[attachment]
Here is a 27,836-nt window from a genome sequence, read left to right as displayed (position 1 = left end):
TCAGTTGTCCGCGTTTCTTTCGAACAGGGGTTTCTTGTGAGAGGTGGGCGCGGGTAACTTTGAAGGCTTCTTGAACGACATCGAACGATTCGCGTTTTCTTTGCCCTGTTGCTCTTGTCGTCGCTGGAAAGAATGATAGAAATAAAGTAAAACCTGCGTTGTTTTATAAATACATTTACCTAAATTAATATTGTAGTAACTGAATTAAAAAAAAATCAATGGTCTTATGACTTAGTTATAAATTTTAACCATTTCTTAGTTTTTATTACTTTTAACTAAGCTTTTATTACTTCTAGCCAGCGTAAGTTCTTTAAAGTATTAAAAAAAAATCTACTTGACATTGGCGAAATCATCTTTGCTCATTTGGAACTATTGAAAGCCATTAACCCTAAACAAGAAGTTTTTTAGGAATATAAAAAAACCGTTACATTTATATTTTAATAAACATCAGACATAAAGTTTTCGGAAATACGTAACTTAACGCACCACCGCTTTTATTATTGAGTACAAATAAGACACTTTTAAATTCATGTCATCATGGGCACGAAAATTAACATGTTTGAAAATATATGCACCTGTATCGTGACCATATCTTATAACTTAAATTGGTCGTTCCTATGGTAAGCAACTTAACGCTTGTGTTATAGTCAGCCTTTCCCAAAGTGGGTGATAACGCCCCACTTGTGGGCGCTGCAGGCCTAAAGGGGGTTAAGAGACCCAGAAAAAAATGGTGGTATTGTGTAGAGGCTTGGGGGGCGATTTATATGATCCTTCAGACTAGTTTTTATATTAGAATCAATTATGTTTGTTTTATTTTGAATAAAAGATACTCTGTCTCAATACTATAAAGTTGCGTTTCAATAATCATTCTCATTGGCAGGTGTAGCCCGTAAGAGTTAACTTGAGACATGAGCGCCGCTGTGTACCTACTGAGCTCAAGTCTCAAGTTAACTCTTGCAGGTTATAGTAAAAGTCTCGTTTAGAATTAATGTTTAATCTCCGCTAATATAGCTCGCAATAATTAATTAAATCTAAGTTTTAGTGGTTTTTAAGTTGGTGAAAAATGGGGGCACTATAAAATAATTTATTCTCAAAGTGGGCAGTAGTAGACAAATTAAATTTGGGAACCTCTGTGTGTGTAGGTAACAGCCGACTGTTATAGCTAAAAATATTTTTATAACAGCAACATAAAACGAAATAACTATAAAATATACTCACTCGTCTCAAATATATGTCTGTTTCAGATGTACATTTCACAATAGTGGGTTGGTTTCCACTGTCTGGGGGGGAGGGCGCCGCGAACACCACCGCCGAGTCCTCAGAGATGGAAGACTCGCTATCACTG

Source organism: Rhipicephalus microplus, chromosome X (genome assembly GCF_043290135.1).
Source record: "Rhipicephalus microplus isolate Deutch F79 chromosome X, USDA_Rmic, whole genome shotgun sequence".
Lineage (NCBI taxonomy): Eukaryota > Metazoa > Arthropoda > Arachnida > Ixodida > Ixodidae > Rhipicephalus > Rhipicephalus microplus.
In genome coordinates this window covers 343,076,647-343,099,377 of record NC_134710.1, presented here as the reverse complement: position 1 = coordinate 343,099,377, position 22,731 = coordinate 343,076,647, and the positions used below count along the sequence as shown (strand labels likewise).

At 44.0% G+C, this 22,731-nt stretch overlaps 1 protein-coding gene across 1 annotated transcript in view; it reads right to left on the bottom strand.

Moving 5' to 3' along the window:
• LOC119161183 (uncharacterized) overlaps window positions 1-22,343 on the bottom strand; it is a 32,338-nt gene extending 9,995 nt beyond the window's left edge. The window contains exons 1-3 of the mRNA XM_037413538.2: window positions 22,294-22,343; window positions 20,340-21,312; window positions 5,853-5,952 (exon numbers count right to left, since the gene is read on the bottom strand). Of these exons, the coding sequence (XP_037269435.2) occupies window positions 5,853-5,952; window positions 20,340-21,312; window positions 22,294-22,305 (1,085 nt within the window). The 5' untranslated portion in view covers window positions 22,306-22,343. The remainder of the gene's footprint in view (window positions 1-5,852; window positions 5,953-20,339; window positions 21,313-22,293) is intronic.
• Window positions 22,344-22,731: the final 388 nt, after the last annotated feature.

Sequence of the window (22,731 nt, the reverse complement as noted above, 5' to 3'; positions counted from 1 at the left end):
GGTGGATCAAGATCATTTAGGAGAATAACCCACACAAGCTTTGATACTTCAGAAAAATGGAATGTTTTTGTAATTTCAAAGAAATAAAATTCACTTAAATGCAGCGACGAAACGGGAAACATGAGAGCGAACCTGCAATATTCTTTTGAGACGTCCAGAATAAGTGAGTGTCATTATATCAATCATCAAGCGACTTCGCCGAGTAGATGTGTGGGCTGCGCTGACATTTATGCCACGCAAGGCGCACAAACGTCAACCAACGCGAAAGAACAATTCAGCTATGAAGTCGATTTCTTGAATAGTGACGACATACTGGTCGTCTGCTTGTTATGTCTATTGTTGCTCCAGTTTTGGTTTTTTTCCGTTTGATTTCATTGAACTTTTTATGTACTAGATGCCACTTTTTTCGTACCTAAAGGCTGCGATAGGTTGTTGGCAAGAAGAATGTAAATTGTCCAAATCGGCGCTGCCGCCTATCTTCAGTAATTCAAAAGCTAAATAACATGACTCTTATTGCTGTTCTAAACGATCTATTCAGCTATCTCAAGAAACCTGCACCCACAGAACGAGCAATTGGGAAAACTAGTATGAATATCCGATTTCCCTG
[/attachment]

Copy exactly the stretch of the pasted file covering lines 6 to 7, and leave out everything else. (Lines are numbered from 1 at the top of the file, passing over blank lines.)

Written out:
In genome coordinates this window covers 343,076,647-343,099,377 of record NC_134710.1, presented here as the reverse complement: position 1 = coordinate 343,099,377, position 22,731 = coordinate 343,076,647, and the positions used below count along the sequence as shown (strand labels likewise).

At 44.0% G+C, this 22,731-nt stretch overlaps 1 protein-coding gene across 1 annotated transcript in view; it reads right to left on the bottom strand.